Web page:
Viewers then are told the story about how Elway gets a call a couple of days after the draft, and is told to get dressed, and get packed as he has to go to Denver, because Bob Irsay made a deal to trade him to the Broncos. Elways states in the interview that he sneaked out of the house, got on the plane, and then landed in Denver, and finally signed papers. The deal was made. John Elway was a Denver Bronco.

Isray traded Elway away for a song. For Elways’ rights, Denver had to give up quarterback Mark Hermann, the rights to offensive tackle Chris Hinton and a first-round pick in the 1984 draft, which ended up being guard Ron Solt. Ernie Accorsi was furious, and he said that he resigned immediately as he did not want to be part of it.

The film concludes with the other teams facing the consequences of their choices. For example, Gabe Rivera only played 6 games for the Steelers while QB Terry Bradshaw suffered a career ending injury. The Jets Ken O’Brien was just alright, even though he had an 8-7 record against Marino. The Patriots QB Tony Eason led them to Super Bowl XX, but he wasn’t tough enough to last in the NFL, as he was very frail.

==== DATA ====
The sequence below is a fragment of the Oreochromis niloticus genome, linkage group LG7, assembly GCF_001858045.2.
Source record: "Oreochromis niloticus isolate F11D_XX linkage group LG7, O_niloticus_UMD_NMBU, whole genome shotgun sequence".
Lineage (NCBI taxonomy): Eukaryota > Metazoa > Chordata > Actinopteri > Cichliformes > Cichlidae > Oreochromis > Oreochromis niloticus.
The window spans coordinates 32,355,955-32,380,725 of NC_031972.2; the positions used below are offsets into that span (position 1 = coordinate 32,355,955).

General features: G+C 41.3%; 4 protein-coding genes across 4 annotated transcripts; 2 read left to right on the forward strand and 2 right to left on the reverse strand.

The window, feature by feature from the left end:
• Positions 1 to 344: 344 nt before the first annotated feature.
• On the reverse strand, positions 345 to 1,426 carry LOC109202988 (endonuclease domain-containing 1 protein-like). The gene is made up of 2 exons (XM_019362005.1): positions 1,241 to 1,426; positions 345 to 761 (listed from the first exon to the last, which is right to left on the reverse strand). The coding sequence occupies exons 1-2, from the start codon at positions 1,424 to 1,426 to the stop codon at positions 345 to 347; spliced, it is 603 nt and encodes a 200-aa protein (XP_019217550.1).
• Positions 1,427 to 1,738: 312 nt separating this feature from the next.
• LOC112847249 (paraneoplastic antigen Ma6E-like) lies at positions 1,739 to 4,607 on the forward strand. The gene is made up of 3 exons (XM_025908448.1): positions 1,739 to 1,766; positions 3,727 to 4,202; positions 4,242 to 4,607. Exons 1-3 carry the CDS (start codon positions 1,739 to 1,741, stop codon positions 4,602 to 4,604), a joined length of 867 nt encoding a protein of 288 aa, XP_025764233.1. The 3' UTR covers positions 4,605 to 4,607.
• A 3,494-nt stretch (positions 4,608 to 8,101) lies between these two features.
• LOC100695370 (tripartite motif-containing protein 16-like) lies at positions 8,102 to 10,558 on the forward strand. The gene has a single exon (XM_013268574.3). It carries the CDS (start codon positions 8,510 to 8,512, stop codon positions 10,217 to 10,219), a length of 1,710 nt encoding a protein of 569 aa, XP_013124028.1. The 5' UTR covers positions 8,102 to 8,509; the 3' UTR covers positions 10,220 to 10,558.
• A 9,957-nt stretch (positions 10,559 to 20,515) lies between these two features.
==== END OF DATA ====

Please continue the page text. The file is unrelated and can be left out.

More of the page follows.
The Bills did get the great Hall of Famer Jim Kelly, who at first balked at playing there, and played in the USFL. After the USFL closed, Kelly did report to the Bills, and led them to four straight SB appearances, the only QB to do that in NFL history.

During the end credits, both Elway and Marino talk about what they are doing in retirement.

Overall, this was an excellent film which I’d highly recommend.


I just want to quickly comment on the main characters. To me, the draft is kind of like a yearling sale. Horse buyers are spending hundreds of thousands, perhaps millions on a thoroughbred yearling that they don’t know if it can run. It was the same thing with the draft. Teams are spending MILLIONS on players who have yet to play a down in the NFL. Heaven forbid they screw up, especially at the QB position.